A new survey looking at how teens perceive the Internet reinforces the need to think seriously about how and whether employers should be allowed access to employees’ social media accounts. Striking the right balance could have a profound impact on the next generation of workers, whose entire lives have played out online.
The survey, performed by Hart Research Associates, found 31% of teens are concerned that their social behaviors online will “haunt” them when it comes time to apply for colleges and jobs.
The study blows holes in the notion that teens are oblivious or uncaring about the long-term affects of their online behaviors. It paints a picture of a generation of Internet savvy teens who grasp the extent to which the Internet has lengthened the half-life of youthful indiscretion.
The measure may also heap more fuel on the fire of legislative efforts to limit employers’ ability to use employees’ social media histories against them
This study paints a picture of a generation of Internet savvy teens who grasp the extent to which the Internet has lengthened the half-life of youthful indiscretion.
But before legislators begin taking pen to parchment they must understand how these these laws could potentially harm the very people they aim to protect.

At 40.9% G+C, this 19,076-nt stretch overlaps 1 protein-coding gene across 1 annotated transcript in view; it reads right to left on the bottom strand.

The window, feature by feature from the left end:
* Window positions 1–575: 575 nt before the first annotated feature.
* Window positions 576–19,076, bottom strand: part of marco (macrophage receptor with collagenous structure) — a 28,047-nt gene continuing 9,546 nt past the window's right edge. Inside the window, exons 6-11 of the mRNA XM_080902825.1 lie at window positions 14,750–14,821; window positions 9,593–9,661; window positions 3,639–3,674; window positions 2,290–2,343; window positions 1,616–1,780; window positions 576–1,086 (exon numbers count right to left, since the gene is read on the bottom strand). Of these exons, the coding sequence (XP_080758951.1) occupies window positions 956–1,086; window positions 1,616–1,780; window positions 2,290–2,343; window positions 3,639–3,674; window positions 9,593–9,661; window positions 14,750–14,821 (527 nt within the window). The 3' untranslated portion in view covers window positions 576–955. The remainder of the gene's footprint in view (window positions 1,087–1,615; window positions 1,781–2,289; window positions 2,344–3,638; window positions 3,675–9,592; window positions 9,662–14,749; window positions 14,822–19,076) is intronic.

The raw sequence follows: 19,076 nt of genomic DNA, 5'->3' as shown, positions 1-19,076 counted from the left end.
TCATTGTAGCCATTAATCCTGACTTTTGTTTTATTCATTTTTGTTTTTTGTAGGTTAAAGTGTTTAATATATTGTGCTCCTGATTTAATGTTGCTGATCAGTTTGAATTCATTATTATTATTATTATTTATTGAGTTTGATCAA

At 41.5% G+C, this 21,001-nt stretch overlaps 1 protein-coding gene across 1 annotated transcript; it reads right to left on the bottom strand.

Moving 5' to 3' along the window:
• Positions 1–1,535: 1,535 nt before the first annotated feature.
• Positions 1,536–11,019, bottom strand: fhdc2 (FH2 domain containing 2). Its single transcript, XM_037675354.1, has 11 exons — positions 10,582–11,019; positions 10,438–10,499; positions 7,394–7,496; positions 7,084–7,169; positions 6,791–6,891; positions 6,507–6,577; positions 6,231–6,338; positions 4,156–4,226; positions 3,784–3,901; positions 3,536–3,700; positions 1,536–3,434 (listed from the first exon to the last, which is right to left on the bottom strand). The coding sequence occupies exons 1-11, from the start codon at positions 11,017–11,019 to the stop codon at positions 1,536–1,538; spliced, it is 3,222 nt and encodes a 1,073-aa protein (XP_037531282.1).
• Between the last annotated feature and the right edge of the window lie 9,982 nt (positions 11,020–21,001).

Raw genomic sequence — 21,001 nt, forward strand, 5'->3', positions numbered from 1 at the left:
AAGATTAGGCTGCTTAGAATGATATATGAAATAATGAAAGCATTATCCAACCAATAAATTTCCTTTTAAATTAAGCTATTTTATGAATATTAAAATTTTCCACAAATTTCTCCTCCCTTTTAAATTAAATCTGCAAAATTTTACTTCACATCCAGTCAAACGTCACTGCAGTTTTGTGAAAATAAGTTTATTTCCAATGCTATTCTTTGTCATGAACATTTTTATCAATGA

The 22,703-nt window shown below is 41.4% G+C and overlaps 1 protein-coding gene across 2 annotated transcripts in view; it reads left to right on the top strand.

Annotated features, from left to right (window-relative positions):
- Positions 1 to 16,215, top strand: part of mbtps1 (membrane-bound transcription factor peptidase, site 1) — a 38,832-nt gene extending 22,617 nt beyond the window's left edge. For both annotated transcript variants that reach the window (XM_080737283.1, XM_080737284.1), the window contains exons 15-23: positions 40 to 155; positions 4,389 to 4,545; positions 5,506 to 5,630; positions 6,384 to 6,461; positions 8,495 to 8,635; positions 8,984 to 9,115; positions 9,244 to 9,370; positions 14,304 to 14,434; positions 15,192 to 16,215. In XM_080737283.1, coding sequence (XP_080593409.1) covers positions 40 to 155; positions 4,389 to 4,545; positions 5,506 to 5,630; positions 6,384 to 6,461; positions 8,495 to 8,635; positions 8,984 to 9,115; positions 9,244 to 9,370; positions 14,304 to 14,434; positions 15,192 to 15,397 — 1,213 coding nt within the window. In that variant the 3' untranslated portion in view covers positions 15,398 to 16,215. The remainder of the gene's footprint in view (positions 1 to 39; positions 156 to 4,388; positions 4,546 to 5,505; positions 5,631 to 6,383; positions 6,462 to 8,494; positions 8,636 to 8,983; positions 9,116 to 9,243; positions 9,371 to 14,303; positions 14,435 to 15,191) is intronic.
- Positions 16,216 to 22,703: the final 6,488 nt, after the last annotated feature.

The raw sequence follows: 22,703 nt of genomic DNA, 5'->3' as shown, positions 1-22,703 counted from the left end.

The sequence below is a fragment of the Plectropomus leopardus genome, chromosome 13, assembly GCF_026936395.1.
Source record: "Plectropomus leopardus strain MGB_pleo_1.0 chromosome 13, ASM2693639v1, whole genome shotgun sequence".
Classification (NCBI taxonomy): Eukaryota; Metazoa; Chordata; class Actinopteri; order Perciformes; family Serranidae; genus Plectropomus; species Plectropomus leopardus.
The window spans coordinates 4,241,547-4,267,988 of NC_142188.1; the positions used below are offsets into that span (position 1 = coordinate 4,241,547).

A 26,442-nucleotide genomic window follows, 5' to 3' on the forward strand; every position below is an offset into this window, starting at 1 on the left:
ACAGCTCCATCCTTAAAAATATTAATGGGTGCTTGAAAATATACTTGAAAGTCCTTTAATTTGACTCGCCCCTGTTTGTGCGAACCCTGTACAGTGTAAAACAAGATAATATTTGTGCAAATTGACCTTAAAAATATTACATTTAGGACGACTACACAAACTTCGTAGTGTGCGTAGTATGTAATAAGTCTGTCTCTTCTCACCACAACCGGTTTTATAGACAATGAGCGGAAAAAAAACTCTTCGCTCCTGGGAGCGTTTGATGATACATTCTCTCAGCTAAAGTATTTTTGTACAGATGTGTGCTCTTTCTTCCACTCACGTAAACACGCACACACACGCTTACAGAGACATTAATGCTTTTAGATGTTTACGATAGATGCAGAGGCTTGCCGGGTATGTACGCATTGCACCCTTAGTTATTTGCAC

Lawmakers will almost certainly have to confront this issue, but how they confront it will be of critical importance.
For instance, the Hart research found that just below concerns about future employers and schools, 23% of teens were also troubled by the rise of online harassment and bullying.
So what happens if the legislative fixes we put in place to stop the first problem, exacerbated the second?
Companies routinely investigate allegations of employees harassing co-workers and causing unsafe work environments. But a social media restriction could easily be phrased so broadly that it severely limits the capacity of employers to perform such review.
In fact, it may have already happened, in the form of an employer social media bill currently awaiting Gov. Chris Christie’s signature in New Jersey. In that bill, the goals of protecting employees from nosey employers may at the same time make the work environment less safe.
NetChoice has argued that while the measure is well meaning, it must be amended to preserve the flexibility of employers to perform basic, positive functions like protecting their own workers.
The Internet has changed the way the world works, and sometimes careful, targeted Internet-focused legislation makes sense. But we have to step carefully, lest we cause bigger issues than the ones we are solving.
On the Internet, the old adage holds true: “measure twice, cut once.”